The greater bilby, also known as the Australia’s Easter bunny, is a ground dwelling marsupial. Its large, hairless ears, along with slender hind legs give our friend a rather funny appearance. But, did you know this animal is so popular, that in Australia during Easter, children have chocolate bilbies rather than Easter bunnies?
Where can we find the greater bilby?
Once widely spread across southern Australia, our cute friend is now restricted to small, scattered area, as threatened. Thus, the bilby is found in Western Australia and Northern Territory, and southern Queensland. Moreover, it occurs in dry and hot areas such as deserts, dunes or grasslands. Yet, it favors acacia shrublands as well.
How does the greater bilby look?
As we mentioned at the beginning, the main characteristics of our funny friend are its long, hairless ears and hind legs. Therefore, if you look closer, you will see the bilby looks a lot like the kangaroo! Not surprising, since they are close relatives, right? Moreover, it has a soft and silky fur, colored blue-grey, with tan color patches. Finally, an interesting tail is a grey at the base, turning to black, and ending with white! An adult mesaures between 11 and 22 inches in length, and weighs up to 5,3 pounds.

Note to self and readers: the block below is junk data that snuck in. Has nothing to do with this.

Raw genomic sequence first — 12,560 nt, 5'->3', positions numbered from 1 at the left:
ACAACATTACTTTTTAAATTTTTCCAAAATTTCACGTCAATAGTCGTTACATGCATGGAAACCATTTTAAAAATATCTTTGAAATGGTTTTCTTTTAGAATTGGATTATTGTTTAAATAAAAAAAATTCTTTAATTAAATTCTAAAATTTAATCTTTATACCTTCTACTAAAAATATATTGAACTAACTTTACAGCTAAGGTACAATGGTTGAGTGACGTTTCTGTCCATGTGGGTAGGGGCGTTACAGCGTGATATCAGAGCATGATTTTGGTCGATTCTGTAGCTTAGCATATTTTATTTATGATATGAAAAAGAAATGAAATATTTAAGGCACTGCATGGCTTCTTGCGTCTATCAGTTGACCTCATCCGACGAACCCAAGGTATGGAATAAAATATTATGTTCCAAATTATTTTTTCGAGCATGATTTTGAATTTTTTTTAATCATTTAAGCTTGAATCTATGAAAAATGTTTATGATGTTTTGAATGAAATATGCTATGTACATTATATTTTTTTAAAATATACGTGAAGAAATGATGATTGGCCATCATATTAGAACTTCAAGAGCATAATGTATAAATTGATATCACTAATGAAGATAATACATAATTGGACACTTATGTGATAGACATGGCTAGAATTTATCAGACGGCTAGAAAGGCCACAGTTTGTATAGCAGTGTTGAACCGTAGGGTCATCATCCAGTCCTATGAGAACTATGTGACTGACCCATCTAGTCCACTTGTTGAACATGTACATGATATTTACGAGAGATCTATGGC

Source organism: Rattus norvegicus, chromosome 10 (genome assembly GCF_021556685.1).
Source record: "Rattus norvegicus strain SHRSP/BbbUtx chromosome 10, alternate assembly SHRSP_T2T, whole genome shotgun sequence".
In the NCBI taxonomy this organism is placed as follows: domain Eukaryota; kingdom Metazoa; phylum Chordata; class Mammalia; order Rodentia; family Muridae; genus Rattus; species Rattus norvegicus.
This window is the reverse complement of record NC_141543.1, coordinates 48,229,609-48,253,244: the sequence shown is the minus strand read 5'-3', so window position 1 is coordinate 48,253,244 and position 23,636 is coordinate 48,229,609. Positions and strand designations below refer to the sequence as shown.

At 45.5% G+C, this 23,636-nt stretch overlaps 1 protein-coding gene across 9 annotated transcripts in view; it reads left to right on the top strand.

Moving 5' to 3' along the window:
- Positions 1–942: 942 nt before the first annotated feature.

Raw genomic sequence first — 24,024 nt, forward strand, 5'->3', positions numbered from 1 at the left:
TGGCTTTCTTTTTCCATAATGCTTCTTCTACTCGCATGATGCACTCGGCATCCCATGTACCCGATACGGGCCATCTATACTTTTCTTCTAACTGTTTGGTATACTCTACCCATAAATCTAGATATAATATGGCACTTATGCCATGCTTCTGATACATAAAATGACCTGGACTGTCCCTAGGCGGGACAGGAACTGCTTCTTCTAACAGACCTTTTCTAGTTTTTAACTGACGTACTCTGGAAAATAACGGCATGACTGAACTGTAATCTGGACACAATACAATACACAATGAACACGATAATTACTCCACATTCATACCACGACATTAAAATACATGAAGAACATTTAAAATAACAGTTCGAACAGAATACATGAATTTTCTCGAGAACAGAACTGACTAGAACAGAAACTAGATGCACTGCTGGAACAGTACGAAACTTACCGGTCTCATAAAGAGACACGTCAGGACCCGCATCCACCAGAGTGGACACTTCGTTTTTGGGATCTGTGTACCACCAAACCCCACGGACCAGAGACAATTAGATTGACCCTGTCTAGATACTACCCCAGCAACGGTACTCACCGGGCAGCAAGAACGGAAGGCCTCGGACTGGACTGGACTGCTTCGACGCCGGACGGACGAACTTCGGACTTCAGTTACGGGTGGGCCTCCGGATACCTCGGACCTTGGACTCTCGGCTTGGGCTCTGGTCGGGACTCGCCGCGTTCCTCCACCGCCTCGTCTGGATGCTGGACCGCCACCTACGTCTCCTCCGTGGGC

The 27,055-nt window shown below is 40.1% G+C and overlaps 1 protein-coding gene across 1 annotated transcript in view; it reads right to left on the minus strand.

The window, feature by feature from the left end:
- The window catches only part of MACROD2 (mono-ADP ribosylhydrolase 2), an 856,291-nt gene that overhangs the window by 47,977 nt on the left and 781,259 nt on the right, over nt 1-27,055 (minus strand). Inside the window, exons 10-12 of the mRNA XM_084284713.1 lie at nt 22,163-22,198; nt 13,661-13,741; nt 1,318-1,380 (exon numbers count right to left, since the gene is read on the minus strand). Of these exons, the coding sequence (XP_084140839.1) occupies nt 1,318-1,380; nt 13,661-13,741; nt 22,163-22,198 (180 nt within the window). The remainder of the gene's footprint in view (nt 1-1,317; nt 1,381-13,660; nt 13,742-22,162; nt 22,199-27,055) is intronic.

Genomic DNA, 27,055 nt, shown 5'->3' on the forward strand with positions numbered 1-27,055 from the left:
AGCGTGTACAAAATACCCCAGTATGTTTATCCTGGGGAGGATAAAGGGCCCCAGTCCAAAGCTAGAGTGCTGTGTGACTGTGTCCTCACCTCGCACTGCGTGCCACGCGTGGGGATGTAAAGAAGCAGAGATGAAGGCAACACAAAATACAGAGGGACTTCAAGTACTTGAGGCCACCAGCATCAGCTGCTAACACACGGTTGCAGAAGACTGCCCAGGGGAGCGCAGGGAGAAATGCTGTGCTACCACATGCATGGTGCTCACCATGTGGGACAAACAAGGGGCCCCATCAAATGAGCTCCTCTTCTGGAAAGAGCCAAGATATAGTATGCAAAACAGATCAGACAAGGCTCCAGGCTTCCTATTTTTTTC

Did you know this omnivore has a very long and thin tongue just like the anteater? Therefore, our friend can extract a variety of snaks while burrowing in the soil. Yet, it will also consume seeds, grasses, bulbs, larvae, and spiders. However, it will eat fruits, fungi, and lizards as well. Finally, adding eggs, snails, and small mammals, the bilby’s stomach is always full no matter what!
Although polygynous, greater bilbies mate upon the social hierarchy. Therefore, the dominant male will only mate with the dominant female, while lower-ranked members will mate with equals. Since the breeding occurs all year long, the female can produce up to 4 litters. After a gestation of only 14 days, the mother gives birth to 1 to 4 babies. When born, the baby climbs into the mother’s pouch, remaining there for about 75 days. Finally, when two more weeks pass, the young bilby is fully independent.
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